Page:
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Why graphic novels may be the future for growth in book sales

Posted February 9
Updated February 10

If Americans really are looking to find their bearings in America’s new reality through fiction, graphic novels are one of the richest veins to mine — both artistically and financially. (Deseret Photo)

It's no secret that it's been a rough decade for the publishing industry. The rise of the internet and e-books (once thought a death notice for print books) led to the closures of many bookstores and many to wonder how much Americans value reading books when they spend most of their time on a screen.

Yet in an industry that saw adult fiction book sales drop across the board in 2016, there was a lone bright spot that experienced 12 percent growth, Publishers Weekly reported: graphic novels.

Then, last week, a plot twist: the New York Times announced it is culling its bestseller lists. Among the casualties are lists in middle grade fiction, some young adult fiction lists and — to the chagrin of artists, illustrators, authors and fans — graphic novels.

“Moving to eliminate the Graphic Bestseller lists seems like a misreading of the medium’s importance and its ever-growing interest to readers,” First Second Books editor Mark Siegel told the Washington Post.

The decision is especially vexing for authors and publishers since one of the year’s most seminal graphic novels — “March: Book Three,” penned by Congressman John Lewis chronicling his days as a young civil rights activist — won the National Book Award for Young People’s Literature in 2016.

"The timing of the cuts seem poorly timed, too, coming within a week of a historic landmark for comics: the third and final volume in John Lewis’s graphic autobiography March received a record-breaking four ALA Youth Media Awards earlier the very same week, not to mention having already shattered barriers by being the first graphic novel ever to win a National Book Award," bibliophile website BookRiot argued.

Times book editor Pamela Paul told the Washington Post that despite the death of these lists, “the Times is expanding its graphics-book coverage.” She explained the resources required to maintaining a best seller list and the paper had to eliminate 10 of them.

“Obviously, the bar will be raised a little bit higher for books to become New York Times bestsellers,” she said.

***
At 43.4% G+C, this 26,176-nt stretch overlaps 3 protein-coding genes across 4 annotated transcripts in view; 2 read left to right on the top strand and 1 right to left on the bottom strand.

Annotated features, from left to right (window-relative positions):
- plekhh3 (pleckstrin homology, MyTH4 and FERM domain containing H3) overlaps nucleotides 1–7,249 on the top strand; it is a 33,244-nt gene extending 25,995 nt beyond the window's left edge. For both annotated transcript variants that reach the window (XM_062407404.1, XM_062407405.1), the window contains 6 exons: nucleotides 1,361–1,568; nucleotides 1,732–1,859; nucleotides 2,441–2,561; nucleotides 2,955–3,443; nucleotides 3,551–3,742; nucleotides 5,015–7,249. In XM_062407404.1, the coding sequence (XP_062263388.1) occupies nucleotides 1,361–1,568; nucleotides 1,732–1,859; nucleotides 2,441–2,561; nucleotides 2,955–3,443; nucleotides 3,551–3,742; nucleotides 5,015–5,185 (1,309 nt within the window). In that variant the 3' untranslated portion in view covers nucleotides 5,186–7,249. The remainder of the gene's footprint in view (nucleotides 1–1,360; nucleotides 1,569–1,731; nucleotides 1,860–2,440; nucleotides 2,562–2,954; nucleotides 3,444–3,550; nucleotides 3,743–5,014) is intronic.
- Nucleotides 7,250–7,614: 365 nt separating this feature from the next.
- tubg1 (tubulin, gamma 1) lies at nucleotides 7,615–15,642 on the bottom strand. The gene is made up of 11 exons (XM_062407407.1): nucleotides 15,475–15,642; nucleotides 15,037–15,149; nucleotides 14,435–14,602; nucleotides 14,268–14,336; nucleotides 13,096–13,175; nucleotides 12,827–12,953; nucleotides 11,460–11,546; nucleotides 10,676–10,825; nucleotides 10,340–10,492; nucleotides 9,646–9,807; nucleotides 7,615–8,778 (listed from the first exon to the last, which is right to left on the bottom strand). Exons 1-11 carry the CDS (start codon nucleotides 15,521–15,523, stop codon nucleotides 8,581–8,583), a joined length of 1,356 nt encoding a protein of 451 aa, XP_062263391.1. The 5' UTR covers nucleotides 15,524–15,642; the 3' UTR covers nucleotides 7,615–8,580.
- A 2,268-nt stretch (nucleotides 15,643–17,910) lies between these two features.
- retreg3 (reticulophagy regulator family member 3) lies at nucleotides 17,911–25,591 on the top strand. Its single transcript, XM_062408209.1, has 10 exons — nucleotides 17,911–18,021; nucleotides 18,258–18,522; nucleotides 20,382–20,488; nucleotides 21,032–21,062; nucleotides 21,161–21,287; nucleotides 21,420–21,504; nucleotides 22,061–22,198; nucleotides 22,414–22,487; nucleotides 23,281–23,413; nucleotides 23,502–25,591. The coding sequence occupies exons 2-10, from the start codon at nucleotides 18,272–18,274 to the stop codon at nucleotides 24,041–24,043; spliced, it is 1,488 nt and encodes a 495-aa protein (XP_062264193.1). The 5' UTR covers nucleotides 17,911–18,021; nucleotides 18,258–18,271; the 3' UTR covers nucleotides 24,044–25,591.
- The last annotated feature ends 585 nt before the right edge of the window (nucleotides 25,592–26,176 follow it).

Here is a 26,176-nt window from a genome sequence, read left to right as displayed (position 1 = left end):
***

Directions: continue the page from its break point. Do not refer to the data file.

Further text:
Coincidentally, readers accepted that challenge last week. Lewis’ “March: Book One” became the first graphic novel to crack the Top 10 on the Time’s paperback bestseller list, more than three years after its publication and less than two weeks after the Times announced its decision.

The Times' decision on graphic novels is also puzzling given a surge in sales of classic dystopian fiction.

The New York Times reported recently that Margaret Atwood’s “The Handmaid’s Tale” and George Orwell’s “1984,” are enjoying renewed readership. The sales of Atwood’s 1985 classic bumped 30 percent, the Times reported, while Orwell’s iconic novels “1984” and “Animal Farm” topped Amazon’s bestseller list.

Alex Woloch, a Stanford University English professor, chalked the uptick in sales to a public stunned by President Donald Trump’s eventful first few weeks in office.

“People are hungry for frames of reference to understand this new reality,” he speculated.

If Americans really are looking to find their bearings in America’s new reality through fiction, graphic novels are one of the richest veins to mine. Characters overcoming dystopian societies is a topic plumbed regularly in graphic novels.

The wealth of graphic novels dealing with cultural sensitivity and oppression in dystopian societies (like Marjane Satrapi’s “Persepolis," Art Spiegelman’s “Maus,” Gene Luen Yang’s “Saints,” or Brian K. Vaughan’s “Saga," to name a few) alone is an indication of how much the medium has evolved well beyond the superhero-centric days of early comics.

Email: chjohnson@deseretnews.com

Twitter: ChandraMJohnson

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